“Extraordinary” Mayan Frieze Found In Guatemala

Posted by on August 8, 2013 in Archaeology, Sci-Tech with 0 Comments

CBSNews | Aug 09 2013

Mayan Frieze Found In GuatemalaArchaeologists have found an “extraordinary” Mayan frieze richly decorated with images of deities and rulers and a long dedicatory inscription, the Guatemalan government said Wednesday.

The frieze was discovered by Guatemalan archaeologist Francisco Estrada-Belli, a professor at Tulane University’s Anthropology Department, and his team in the northern Province of Peten, the government said in a joint statement with Estrada-Belli.

“This is an extraordinary finding that occurs only once in the life of an archaeologist,” Estrada-Belli said.

The archaeologists were exploring a Mayan pyramid that dates to A.D. 600 in an area that is home to other classic ruin sites when they came upon the frieze.

“It’s a great work of art that also gives us a lot of information on the role and significance of the building, which was the focus of our research,” Estrada-Belli said.

The high-relief stucco sculpture, which measures 26 feet by 6 feet (8 meters by 2 meters), includes three main characters wearing rich ornaments of quetzal feathers and jade sitting on the heads of monsters.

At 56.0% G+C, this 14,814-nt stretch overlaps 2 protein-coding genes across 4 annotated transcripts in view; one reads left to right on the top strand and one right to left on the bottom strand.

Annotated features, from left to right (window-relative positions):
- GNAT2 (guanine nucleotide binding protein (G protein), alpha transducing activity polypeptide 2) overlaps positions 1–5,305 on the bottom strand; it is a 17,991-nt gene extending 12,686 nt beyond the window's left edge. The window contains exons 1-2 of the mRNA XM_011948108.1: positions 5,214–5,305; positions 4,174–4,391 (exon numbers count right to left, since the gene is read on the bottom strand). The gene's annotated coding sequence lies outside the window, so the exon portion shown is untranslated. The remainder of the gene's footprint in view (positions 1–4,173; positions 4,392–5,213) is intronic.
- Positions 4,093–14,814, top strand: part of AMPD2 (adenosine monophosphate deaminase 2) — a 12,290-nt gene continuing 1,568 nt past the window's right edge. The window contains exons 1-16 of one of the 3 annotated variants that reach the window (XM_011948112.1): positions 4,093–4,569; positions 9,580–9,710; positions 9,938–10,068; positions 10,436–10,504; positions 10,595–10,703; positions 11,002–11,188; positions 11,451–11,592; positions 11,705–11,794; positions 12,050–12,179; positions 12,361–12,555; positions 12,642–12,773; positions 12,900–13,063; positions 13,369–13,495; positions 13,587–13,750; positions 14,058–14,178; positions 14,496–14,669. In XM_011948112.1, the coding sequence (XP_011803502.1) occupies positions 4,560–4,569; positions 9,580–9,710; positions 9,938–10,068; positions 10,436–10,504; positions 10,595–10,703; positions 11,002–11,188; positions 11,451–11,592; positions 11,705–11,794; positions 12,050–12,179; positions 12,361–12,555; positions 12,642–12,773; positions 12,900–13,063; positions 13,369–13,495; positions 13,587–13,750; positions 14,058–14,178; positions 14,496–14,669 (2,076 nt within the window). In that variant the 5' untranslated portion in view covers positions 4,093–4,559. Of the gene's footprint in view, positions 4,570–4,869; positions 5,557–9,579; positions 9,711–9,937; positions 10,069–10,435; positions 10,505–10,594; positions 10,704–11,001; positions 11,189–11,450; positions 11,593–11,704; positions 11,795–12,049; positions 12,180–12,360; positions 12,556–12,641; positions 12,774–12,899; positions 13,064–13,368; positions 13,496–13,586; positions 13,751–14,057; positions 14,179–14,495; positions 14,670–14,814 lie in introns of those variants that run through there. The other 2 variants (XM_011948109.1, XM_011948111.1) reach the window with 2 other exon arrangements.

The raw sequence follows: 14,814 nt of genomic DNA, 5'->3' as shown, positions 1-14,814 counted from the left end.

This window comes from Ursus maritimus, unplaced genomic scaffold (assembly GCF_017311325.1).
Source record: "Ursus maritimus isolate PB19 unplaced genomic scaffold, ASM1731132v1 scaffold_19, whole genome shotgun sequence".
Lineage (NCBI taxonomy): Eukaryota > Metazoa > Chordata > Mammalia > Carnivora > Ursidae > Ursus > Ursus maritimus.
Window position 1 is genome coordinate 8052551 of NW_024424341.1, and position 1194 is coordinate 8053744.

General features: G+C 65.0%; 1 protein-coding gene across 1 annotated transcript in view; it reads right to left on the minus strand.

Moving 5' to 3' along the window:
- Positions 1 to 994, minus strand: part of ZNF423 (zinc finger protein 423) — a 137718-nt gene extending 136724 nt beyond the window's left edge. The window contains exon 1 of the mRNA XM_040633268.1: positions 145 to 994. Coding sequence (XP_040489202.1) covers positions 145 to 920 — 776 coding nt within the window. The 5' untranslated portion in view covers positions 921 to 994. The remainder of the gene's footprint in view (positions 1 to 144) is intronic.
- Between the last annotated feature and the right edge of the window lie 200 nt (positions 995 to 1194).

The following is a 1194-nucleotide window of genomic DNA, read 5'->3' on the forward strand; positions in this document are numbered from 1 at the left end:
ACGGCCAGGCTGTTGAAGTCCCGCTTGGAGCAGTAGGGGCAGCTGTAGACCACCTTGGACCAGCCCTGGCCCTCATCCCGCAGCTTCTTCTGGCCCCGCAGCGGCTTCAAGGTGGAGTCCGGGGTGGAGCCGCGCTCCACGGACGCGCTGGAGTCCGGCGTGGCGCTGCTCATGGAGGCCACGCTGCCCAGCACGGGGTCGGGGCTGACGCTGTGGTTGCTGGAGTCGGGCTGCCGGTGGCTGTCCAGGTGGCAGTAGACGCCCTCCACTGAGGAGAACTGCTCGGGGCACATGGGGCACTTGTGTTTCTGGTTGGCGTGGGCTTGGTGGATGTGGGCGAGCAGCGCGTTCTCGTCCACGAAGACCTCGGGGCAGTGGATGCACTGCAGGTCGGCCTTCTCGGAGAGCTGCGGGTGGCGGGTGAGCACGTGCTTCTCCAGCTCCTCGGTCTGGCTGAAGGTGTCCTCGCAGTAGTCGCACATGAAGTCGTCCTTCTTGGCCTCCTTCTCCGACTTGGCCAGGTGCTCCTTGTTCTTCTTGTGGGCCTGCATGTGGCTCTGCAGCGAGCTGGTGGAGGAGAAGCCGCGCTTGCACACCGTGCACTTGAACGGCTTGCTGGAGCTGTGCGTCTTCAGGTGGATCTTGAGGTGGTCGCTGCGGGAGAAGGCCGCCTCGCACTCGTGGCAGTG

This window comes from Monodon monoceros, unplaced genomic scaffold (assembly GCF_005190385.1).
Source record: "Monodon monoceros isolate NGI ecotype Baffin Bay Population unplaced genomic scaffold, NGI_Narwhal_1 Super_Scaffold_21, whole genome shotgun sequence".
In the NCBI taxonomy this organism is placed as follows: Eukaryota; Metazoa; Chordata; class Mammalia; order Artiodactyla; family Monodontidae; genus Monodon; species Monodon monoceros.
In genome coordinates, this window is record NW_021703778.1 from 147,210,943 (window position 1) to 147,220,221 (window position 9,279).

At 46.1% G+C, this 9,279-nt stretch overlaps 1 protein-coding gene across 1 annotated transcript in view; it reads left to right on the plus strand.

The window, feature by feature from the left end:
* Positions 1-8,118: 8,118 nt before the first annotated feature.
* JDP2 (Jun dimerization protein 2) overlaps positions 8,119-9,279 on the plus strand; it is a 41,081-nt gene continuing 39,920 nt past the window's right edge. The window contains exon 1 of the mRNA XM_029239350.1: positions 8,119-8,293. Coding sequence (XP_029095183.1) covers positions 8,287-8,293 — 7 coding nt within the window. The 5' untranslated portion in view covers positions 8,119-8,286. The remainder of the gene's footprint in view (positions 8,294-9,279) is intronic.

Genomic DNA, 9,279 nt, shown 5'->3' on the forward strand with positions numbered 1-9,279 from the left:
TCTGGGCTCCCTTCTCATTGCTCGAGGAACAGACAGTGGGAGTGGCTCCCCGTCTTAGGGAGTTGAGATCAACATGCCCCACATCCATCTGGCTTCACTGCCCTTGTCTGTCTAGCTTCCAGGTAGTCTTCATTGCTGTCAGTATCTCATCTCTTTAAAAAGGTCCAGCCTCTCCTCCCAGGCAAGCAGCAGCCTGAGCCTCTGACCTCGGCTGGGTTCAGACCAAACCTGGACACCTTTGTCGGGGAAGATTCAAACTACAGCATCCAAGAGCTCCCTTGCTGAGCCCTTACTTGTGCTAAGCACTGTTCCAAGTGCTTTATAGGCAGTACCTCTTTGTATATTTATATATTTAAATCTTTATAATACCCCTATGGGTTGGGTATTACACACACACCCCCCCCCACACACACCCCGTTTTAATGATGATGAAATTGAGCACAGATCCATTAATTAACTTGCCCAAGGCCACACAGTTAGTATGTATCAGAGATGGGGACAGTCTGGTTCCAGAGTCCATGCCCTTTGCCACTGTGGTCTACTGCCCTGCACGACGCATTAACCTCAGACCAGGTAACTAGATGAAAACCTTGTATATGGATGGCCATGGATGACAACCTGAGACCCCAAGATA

The frieze, which was found in July, depicts the image of gods and godlike rulers and gives their names.

The dedicatory inscription “opens a window on a very important phase in the history of the classical period,” Estrada-Belli said.

The inscription is composed of some 30 glyphs in a band that runs at the base of the structure.

This June 2013 photo released by Proyecto Arqueologico Holmul shows a detail of a high-relief stucco sculpture recently discovered in the Mayan city of Holmul in the northern province of Peten, Guatemala.


The text, which was difficult to read, was deciphered by Alex Tokovinine, an epigraphist at Harvard University and contributor to the research project at Holmul, the site where the frieze was found. He believes the text places the building in the decade of the 590s.

Tokovinine said that the building was commissioned by Ajwosaj, king of the neighboring city-state of Naranjo, and vassal of the powerful Kaanul dynasty.

“Ajwosaj was one of the greatest rulers of Naranjo. The new inscription provides the first glimpse of the remarkable extent of Ajwosaj’s political and religious authority. It also reveals how a new order was literally imprinted on a broader landscape of local gods and ancestors,” Tokovinine said in a statement.

David Stuart, an expert in Mayan epigraphy at the University of Texas at Austin, called Tokovinine’s reading of the text “excellent.”

But while the government statement called it “the most spectacular frieze seen to date,” Stuart was cautious about using superlatives.

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